In this study, the forecast skill is quantified using the forecast ACC. The forecast ACC is defined as the temporal correlation coefficient between the ensemble mean forecast and the corresponding “truth”:

where \({F}_{i}\) is the ensemble mean forecast anomaly for forecast month or year *i*, and \({O}_{i}\) is the verifying observed anomaly. < > denotes the variance over all the months or years in verifying time series.

### Linear inverse model

In this study, we employ LIM to identify the leading feedbacks between state variables in both historical and future scenario CMIP6 simulations. Following the framework introduced in ref. ^{55}, the system can be expressed as:

where \({{{{{\bf{x}}}}}}\) is the state vector of the system, **L** represents the linear deterministic dynamic, and \(\xi\) denotes the white noise forcing. **L** is determined by the lagged autocovariance matrix and the contemporaneous autocovariance matrix of \({{{{{\bf{x}}}}}}\):

where \({{{{{\bf{C}}}}}}\left({\tau }_{0}\right)=\left\langle {{{{{\bf{x}}}}}}(t+{\tau }_{0}){{{{{{\bf{x}}}}}}}^{T}(t)\right\rangle\) is the lagged covariance matrix of \({{{{{\bf{x}}}}}}\) at lag \({\tau }_{0}\), and \({{{{{\bf{C}}}}}}\left(0\right)=\left\langle {{{{{\bf{x}}}}}}(t){{{{{{\bf{x}}}}}}}^{T}(t)\right\rangle\) is the covariance matrix of \({{{{{\bf{x}}}}}}\). In this work, we use \({\tau }_{0}\) = 1 month. The forecast at a time lag \(\tau\) from the initial calendar month \(m\) can be obtained as:

The seasonal forecast skill can be quantified by calculating the ACC between \({{{{{{\bf{x}}}}}}}_{{{{{{\boldsymbol{f}}}}}}}\left(m+\tau \right)\) and the original dataset (“truth”), as per the approach described by ref. ^{28}.

For the LIM presented in this work, we constructed the state vector \({{{{{\bf{x}}}}}}\) using the leading PCs of SSTA and sea surface height anomalies (SSHA). When exploring ENSO predictability within the tropical Pacific, we employ variables over to the tropical Pacific area to constitute the state vector:

where \({{SST}}_{{TP}20}\) (\({{SSH}}_{{TP}20}\)) contains the 12(4) leading PCs of SSTA (SSHA) in the tropical Pacific (20°S − 20°N, 140°E − 80°W). The inclusion of SSHA is motivated by research indicating that the information on tropical thermocline depth is important for improving the skill of ENSO forecasts^{56} and is crucial for capturing the diverse nature of ENSO events^{57,58}. The results built upon \({{{{{{\bf{x}}}}}}}_{{TP}}\) are shown in Fig. 2. To assess the capability of LIM on simulating and predicting two types of ENSO, we constructed a stochastic time series of SST by integrating Eq. (11) with random noise/forcing following refs. ^{59,60}. The regression map of the observed (reconstructed) SST onto the observed (reconstructed) E and C index is shown in Supplementary Fig. 21. Notably, the reconstructed SST exhibits similar EP and CP ENSO patterns to those observed in the original data. Additionally, the lag-covariance of SST in the tropical Pacific is also well captured by the reconstructed SST field (Supplementary Fig. 22). These results collectively indicate that our LIM approach reasonably captures the spatial and temporal characteristics of EP and CP ENSO. Here, we use 34 CMIP6 data to estimate ENSO predictability by LIM because the SSHA data is available in those models. We have implemented k-fold cross-validation to evaluate the forecast skill in the paper. A similar cross-validation method has been used in several previous studies, such as refs. ^{33,56,61}. We evenly divided the 99 years of the data into 9 segments (1900–1999 or 2000–2099). When doing forecasts for each segment, we trained LIM with the rest of the years of data. After we got the forecast for the whole 99-year period, we evaluated the forecast skill by calculating the ACC between the forecast and the original data.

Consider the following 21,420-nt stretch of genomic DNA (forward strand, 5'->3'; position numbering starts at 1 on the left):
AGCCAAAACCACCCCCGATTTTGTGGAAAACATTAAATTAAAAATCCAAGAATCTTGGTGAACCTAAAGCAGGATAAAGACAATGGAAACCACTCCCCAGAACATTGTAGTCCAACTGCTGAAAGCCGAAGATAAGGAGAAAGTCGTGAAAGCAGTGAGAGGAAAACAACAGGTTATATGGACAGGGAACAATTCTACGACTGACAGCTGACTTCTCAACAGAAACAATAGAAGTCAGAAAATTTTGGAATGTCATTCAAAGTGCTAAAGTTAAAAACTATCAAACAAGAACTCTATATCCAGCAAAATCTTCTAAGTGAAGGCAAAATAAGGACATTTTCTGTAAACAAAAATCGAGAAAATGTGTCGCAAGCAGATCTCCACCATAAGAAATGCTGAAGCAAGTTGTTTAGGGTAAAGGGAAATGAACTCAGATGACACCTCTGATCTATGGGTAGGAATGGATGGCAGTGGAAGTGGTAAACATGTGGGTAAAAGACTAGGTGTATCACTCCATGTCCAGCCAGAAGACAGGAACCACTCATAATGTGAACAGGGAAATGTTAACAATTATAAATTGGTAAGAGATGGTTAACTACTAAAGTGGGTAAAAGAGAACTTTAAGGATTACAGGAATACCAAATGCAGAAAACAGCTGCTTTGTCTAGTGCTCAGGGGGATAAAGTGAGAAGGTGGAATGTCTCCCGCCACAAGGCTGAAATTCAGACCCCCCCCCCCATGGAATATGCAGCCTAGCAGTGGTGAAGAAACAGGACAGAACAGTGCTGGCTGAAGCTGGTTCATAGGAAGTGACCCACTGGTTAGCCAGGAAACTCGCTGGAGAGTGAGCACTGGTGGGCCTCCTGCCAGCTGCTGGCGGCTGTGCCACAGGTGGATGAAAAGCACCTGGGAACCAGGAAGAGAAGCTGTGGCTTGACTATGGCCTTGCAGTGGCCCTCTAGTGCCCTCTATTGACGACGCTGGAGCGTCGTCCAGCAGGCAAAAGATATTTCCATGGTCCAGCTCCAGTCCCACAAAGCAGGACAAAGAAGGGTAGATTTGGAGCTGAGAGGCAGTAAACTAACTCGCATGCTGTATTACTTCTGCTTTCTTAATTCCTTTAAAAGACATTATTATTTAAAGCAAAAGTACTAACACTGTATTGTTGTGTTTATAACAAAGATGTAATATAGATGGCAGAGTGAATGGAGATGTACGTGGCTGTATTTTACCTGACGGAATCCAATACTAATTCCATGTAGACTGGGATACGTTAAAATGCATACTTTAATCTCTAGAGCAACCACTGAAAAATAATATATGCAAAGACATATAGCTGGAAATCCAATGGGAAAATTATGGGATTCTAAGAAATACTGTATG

To further investigate the contribution of the North Pacific (e.g., NPMM) on ENSO prediction, we construct a coupled LIM framework using the state vector encompassing variables from both the tropical and northern Pacific regions:

To separate the dynamics from tropical and northern Pacific, we narrow the tropical Pacific domain to (10°S − 10°N, 140°E − 80°W) and use the 12 (4) leading PCs of SSTA (SSHA) as \({{SST}}_{{TP}10}\) (\({{SSH}}_{{TP}10}\)). \({{SST}}_{{NP}12}\) (\({{SSH}}_{{NP}12}\)) contains the 6(4) leading PCs of SSTA (SSHA) in the northern Pacific (12°N − 60°N, 140°E − 100°W). The dynamics of this coupled system of tropical Pacific and northern Pacific can be decomposed by rewriting Eq. (12) as: